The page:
If as a lady and you have not gotten schooled on what and what not to do in your “husband’s house” then you don’t know what God has done for you.
But then again, there are always excerpts of it on the internet, “a wife should do this, a wife should do that” those kinds of statements that just always polish the men’s ego (but that’s a topic for another day). Today is for our mothers and their “ile oko” schooling. WE ARE TIRED!
If I had a naira for every time I get the “ile oko” statement, I should be driving my Benz already. it always seems like we are in a phase of learning, upon marriage as a graduation ceremony. I mean I am aware that our parents are just instilling some disciplines that would help us manage our homes no doubt about that, but trust African parents to go EXTREME. My mother is an ambassador (if I get into trouble, Y’all are going down with me)
My Ile Oko lessons amongst many others
- Why wouldn’t you put locust beans in your ewedu, don’t go basic with your food
- Cut your yam in different shapes, don’t go to your husband’s house to be cutting round shapes of yam
- Learn how to make every swallow food possible because apparently that’s every man’s favorite food but it doesn’t end there, there is a particular way you hold the turning stick that makes it “ile oko” worthy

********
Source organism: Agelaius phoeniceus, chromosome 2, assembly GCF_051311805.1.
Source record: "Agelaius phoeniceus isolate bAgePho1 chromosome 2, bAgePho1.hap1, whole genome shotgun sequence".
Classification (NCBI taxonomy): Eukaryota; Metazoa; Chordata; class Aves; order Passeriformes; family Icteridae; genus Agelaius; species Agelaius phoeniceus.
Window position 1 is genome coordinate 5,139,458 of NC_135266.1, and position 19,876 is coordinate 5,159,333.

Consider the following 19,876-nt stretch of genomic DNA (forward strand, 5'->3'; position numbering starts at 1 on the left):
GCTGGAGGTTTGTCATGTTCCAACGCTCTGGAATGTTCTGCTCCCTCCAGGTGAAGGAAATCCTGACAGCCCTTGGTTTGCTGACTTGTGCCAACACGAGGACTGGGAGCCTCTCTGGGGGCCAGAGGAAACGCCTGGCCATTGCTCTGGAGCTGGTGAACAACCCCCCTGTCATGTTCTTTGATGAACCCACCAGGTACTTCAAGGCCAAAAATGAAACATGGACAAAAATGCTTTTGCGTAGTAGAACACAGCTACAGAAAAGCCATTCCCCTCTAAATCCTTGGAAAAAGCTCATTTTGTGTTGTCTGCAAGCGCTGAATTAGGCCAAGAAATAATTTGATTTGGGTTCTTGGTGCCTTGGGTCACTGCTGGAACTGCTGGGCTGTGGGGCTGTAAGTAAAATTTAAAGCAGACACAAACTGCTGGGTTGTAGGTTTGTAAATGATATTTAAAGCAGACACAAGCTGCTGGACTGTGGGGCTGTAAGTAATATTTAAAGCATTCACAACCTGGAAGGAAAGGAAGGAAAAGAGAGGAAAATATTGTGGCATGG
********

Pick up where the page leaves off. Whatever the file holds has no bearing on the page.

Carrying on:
- When you are in the car with your husband you don’t just sit there you help him check his sides and the back
LMAO, I told you it’s not a joking sturv. Like can we actually LIVE
First of all, I pray to God to marry MY MAN (not someone else’s own). Someone who does not live in the ‘80s and have an archaic mentality. Someone that understands that this thing called marriage is a teamwork and learns to accept whatever it is I put on the table. If your yams are cut in rectangular, hexagon whatever shape, my nigga you would dig in however. If I cannot make you a swallow (I’m a badass in Amala though) eat that Indomie with love.
Marriage isn’t some sort of institution we need to pass in flying colors, in my opinion, it is a journey for two individuals, one where the individuals experience growth hand in hand. This “ile oko” mentality doesn’t even put us on our toes for the most part of it I would say it just gets on our nerves and cringes us (speaking for 80% of the females). We know to treat our men right but we are TIRED of listening to every detail of it.
Do the men even get lectured on “Ile iyawo”, how to act in their matrimonial home? I would really love to know if there is one
For the ladies, what other ridiculous “ile oko” lessons have you been told or heard of?
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